We tend to focus our blog writings on Federal Government procurement but states, counties, and municipalities and their contractors face pretty much the same contracting challenges as the Feds. In some respects, they face even more challenges since many do not have contracting professionals nor adequate resources for contract oversight. While they’re not buying major weapon systems (we hope), contracted services represent a significant portion of cities’ budgets. Purchasing decisions often rest with a single person with little, if any, internal controls or checks and balances to prevent or deter fraud, waste, or abuse. The vesting of responsibility with just a few individuals and the lack of adequate oversight is why cronyism tends to fester in many localities. Here’s an example of what we’re talking about.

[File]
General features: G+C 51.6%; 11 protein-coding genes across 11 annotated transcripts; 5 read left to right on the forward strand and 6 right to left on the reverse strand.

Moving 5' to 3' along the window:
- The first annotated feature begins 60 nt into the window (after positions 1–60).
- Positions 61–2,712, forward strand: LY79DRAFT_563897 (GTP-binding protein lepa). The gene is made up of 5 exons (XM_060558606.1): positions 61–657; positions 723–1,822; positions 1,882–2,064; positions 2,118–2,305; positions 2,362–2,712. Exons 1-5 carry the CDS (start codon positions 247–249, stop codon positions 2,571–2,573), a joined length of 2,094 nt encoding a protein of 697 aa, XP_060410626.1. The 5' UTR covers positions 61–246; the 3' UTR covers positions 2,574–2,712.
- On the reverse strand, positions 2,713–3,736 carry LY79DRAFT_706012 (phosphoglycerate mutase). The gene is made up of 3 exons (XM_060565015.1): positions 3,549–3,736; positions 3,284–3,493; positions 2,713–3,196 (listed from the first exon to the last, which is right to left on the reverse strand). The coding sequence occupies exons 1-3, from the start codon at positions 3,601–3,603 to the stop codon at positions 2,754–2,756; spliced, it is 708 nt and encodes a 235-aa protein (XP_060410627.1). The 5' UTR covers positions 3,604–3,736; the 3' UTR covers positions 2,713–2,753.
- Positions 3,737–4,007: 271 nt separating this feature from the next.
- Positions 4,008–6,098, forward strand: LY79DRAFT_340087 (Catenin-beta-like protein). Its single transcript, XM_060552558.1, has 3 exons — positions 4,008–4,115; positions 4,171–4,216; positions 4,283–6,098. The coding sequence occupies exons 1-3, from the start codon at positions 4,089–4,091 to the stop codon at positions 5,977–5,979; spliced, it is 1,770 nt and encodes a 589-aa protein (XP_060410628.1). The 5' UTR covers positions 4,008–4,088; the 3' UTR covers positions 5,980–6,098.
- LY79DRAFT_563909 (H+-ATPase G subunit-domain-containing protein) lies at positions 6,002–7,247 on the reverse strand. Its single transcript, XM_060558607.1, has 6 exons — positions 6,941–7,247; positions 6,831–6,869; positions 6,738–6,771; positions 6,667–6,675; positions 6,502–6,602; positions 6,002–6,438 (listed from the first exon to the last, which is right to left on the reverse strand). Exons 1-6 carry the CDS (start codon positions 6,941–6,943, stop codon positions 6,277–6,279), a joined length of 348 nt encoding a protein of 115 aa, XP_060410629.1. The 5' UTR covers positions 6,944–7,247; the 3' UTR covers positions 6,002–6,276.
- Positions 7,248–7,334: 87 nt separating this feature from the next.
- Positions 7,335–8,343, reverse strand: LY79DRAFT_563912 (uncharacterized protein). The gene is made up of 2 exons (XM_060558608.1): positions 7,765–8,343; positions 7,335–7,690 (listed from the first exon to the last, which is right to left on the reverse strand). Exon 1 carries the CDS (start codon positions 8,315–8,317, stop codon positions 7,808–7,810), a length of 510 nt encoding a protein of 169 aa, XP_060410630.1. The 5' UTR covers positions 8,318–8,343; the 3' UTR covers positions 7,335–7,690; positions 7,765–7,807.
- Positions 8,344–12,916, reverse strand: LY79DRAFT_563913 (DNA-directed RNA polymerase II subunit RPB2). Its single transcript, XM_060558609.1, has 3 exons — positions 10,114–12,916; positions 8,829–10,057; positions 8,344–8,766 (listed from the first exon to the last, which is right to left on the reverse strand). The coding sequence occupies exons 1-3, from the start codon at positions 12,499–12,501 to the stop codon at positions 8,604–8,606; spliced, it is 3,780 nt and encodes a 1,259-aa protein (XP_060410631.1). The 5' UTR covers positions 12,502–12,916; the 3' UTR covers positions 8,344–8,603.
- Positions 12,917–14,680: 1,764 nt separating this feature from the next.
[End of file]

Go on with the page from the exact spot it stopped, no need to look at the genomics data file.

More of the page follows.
Last January, the Office of Inspector General (OIG) for the Department of Homeland Security (DHS) issued